Mnajdra is Hagar Qim's sister temple. Or so it seems. At a distance of a few hunderd meters apart from each other, they must have something to do with each other. The view you have on Mnajdra while you walk down the (new) road from Hagar Qim to Mnajdra is unforgetable: the sea in the back, Filfla to your left and the temple in the glorious Maltese sun... it's breathtaking!
More complexes were found built in pairs: Tarxien and Hal Saflieni, Skorba and Ta' Hagrat and finally Tal Qadi and Bugibba. In her book "People of the Temples" (fiction) Linda Eneix suggests that men and women had separate temples but interacted closely. It seems a likely presumption, but we'll probably never know.
Mnajdra was cleaned of debris for the first time by C. Lenormant in 1840 CE. In 1910, T. Ashby excavated the remaining intact parts. Further remains came to light during the conservation and restoration works that the Museum Department undertook between 1952 and 1954. The small temple was the first to be built, and the middle one the last. The site dates from 3600 - 2500 BCE.
To me, Mnajdra is more magical than here 'big sister': the temple site is not wired and you can go and see in every corner you like. Unfortunately not everyone knows how to handle such freedom, as you can see on the picture aside.
Mnajdra is made up of two sizeable temples and a small trefoil unit similar to the tiny priests' quarters of Hagar Qim. The middle temple (estimated age 3400 BCE) is a regular four-apse structure. The standing blocks or orthostats which frame the circular building are neatly cut and placed together as at Tarxien central temple. The stone courses over the orthostats are also skillfully laid and their concave form is indicative of a domed roof which is now missing.
The ruins of Mnajdra yielded valuable relics - stone and clay statuettes, shell and stone ornaments, flint tools and decorated earthenware. The lack of any metal object is evidence enough of the neolithic origin of this and of the other similar temples.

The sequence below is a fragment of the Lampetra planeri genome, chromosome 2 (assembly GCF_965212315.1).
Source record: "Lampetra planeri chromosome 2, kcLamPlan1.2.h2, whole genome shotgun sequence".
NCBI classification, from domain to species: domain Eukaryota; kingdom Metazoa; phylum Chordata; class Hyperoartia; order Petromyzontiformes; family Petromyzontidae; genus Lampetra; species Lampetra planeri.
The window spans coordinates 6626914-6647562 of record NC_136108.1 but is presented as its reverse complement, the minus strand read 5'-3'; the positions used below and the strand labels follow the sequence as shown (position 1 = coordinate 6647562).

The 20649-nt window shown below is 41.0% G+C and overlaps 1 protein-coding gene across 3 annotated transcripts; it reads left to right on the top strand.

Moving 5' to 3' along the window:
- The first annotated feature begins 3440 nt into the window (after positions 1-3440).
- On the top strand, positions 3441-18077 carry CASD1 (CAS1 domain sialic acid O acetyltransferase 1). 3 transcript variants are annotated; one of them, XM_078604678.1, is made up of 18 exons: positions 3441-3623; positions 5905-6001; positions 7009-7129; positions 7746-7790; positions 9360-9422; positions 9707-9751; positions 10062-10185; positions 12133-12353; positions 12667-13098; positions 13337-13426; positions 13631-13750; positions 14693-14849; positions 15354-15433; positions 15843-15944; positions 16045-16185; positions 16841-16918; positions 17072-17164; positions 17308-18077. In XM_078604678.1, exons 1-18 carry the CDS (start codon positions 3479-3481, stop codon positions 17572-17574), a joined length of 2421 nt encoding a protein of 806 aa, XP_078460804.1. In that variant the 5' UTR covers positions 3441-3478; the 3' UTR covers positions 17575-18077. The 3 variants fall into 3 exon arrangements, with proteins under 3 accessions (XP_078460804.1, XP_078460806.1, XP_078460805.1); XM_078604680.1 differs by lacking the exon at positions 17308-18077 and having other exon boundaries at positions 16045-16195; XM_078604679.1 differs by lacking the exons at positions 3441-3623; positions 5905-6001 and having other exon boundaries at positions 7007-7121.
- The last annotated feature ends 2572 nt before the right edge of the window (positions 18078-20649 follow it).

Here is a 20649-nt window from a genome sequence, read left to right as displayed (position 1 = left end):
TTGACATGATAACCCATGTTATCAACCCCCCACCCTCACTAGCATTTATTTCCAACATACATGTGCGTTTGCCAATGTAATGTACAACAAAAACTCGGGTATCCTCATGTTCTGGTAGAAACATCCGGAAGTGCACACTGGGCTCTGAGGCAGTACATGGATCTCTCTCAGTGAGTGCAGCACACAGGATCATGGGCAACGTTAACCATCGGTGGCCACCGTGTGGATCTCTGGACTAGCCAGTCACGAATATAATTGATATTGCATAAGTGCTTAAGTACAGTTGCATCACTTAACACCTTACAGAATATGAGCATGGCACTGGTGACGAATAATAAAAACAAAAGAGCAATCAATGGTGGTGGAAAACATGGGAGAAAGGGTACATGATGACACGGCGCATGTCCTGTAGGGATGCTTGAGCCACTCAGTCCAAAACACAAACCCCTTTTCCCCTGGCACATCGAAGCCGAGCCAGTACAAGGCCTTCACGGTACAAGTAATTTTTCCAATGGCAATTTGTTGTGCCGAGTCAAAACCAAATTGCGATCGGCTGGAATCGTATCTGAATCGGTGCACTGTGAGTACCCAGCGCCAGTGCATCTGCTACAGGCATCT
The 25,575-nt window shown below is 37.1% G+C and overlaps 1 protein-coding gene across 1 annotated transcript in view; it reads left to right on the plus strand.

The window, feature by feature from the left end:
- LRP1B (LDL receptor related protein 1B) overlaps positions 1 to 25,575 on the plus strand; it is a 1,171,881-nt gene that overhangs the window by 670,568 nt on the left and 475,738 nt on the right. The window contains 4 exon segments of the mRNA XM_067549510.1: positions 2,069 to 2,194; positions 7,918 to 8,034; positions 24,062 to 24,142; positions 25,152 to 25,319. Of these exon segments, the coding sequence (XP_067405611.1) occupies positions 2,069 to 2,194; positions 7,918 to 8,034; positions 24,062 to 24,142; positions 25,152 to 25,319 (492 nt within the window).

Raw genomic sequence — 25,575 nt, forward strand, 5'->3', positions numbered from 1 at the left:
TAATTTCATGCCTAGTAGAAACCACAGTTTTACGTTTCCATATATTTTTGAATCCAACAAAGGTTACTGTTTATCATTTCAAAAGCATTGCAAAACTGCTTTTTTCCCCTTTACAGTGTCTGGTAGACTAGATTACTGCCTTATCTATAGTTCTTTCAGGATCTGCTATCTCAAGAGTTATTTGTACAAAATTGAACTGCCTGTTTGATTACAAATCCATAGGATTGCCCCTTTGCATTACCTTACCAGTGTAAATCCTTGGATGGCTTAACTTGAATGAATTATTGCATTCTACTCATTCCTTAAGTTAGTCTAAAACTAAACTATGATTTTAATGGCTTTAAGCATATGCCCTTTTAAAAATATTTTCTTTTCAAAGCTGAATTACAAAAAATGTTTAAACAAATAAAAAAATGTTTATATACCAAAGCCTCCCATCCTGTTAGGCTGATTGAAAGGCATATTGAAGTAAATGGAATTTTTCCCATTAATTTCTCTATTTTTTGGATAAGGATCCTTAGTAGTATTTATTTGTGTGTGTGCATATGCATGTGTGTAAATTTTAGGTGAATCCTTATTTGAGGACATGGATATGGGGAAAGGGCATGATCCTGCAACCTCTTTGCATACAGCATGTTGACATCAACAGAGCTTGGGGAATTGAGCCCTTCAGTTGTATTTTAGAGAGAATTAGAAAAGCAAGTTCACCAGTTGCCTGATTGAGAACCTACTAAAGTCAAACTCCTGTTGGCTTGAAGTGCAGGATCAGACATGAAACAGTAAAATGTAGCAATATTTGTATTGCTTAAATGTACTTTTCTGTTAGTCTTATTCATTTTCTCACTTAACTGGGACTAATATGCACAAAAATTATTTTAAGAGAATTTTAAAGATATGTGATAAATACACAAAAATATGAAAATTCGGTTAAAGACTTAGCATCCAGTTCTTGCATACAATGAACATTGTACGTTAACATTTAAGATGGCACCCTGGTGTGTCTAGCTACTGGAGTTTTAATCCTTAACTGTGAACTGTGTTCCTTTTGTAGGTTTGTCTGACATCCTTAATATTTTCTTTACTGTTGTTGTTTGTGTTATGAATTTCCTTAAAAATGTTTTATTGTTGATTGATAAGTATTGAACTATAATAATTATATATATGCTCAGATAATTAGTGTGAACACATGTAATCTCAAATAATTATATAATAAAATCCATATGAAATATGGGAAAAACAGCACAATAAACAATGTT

Mnajdra, just like Hagar Qim, is built to match the sun's alignment: The sunrise at the beginning (or ending) of every season enters into the temple of Mnajdra and lights up the interior of the building. The summer solstice ray of sunlight, lights up the edge of a megalith on the left of the entrance chamber. Likewise, on the winter solstice, the sun beam arrives on a twin megalith on the right of the entrance chamber. On the Equinox days the sunlight goes into the temple and its beam lights up the main axis of the temple.
On Friday the 13th, Good Friday 2001, at around 11pm it was discovered that the temples of Mnajdra had been vandalized by unknown persons. A cut in the fence surrounding the temples was found at the back of the site.
‘Mnajdra is to Malta, what the Pyramids are to Egypt, the Mona Lisa to Paris, the Coliseum to Rome and Stonehenge to England.’ So ran an editorial comment feature in Maltatoday of 15 April a Sunday, just two days after this splendid historical site was vandalised.
Newspapers columns commented that ‘damage is four times that wrought by the storms’. And little wonder when, during the night of Good Friday some 60 megalithic stones at the Mnajdra prehistoric temple site were damaged by what was described by a museums department official as the worst criminal act ever inflicted on Maltese heritage. In 1992 the megalithic temple had been inscribed on the World Heritage List, together with the temples of Hagar Qim and Tarxien, plus the temple of Ggantija which had been inscribed back in 1980.